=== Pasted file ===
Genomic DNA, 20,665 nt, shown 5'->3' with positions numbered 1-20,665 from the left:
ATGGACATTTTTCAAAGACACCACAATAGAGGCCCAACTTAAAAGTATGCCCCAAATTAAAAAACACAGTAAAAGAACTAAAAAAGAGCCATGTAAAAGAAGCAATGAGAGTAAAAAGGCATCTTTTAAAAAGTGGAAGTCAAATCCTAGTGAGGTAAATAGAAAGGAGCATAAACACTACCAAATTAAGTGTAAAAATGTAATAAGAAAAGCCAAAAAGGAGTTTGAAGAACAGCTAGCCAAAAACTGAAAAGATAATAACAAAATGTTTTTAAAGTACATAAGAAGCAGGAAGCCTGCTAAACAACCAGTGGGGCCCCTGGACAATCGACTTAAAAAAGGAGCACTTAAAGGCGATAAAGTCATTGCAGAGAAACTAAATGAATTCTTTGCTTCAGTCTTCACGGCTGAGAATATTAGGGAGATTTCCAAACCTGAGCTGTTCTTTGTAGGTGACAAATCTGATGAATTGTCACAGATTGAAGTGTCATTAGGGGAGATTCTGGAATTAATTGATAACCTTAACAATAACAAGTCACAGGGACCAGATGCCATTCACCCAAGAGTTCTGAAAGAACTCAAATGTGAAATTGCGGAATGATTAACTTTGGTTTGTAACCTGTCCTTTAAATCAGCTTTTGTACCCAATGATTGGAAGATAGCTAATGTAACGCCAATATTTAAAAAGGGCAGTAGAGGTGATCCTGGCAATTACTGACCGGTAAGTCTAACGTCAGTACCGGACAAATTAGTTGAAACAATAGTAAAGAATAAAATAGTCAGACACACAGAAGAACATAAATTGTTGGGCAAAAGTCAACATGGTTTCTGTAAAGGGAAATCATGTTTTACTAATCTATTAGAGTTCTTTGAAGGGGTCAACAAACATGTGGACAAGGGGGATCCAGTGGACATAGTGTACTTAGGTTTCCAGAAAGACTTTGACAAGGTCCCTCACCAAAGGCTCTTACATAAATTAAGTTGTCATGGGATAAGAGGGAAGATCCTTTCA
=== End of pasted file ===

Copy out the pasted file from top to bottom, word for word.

Genomic DNA, 20,665 nt, shown 5'->3' with positions numbered 1-20,665 from the left:
ATGGACATTTTTCAAAGACACCACAATAGAGGCCCAACTTAAAAGTATGCCCCAAATTAAAAAACACAGTAAAAGAACTAAAAAAGAGCCATGTAAAAGAAGCAATGAGAGTAAAAAGGCATCTTTTAAAAAGTGGAAGTCAAATCCTAGTGAGGTAAATAGAAAGGAGCATAAACACTACCAAATTAAGTGTAAAAATGTAATAAGAAAAGCCAAAAAGGAGTTTGAAGAACAGCTAGCCAAAAACTGAAAAGATAATAACAAAATGTTTTTAAAGTACATAAGAAGCAGGAAGCCTGCTAAACAACCAGTGGGGCCCCTGGACAATCGACTTAAAAAAGGAGCACTTAAAGGCGATAAAGTCATTGCAGAGAAACTAAATGAATTCTTTGCTTCAGTCTTCACGGCTGAGAATATTAGGGAGATTTCCAAACCTGAGCTGTTCTTTGTAGGTGACAAATCTGATGAATTGTCACAGATTGAAGTGTCATTAGGGGAGATTCTGGAATTAATTGATAACCTTAACAATAACAAGTCACAGGGACCAGATGCCATTCACCCAAGAGTTCTGAAAGAACTCAAATGTGAAATTGCGGAATGATTAACTTTGGTTTGTAACCTGTCCTTTAAATCAGCTTTTGTACCCAATGATTGGAAGATAGCTAATGTAACGCCAATATTTAAAAAGGGCAGTAGAGGTGATCCTGGCAATTACTGACCGGTAAGTCTAACGTCAGTACCGGACAAATTAGTTGAAACAATAGTAAAGAATAAAATAGTCAGACACACAGAAGAACATAAATTGTTGGGCAAAAGTCAACATGGTTTCTGTAAAGGGAAATCATGTTTTACTAATCTATTAGAGTTCTTTGAAGGGGTCAACAAACATGTGGACAAGGGGGATCCAGTGGACATAGTGTACTTAGGTTTCCAGAAAGACTTTGACAAGGTCCCTCACCAAAGGCTCTTACATAAATTAAGTTGTCATGGGATAAGAGGGAAGATCCTTTCA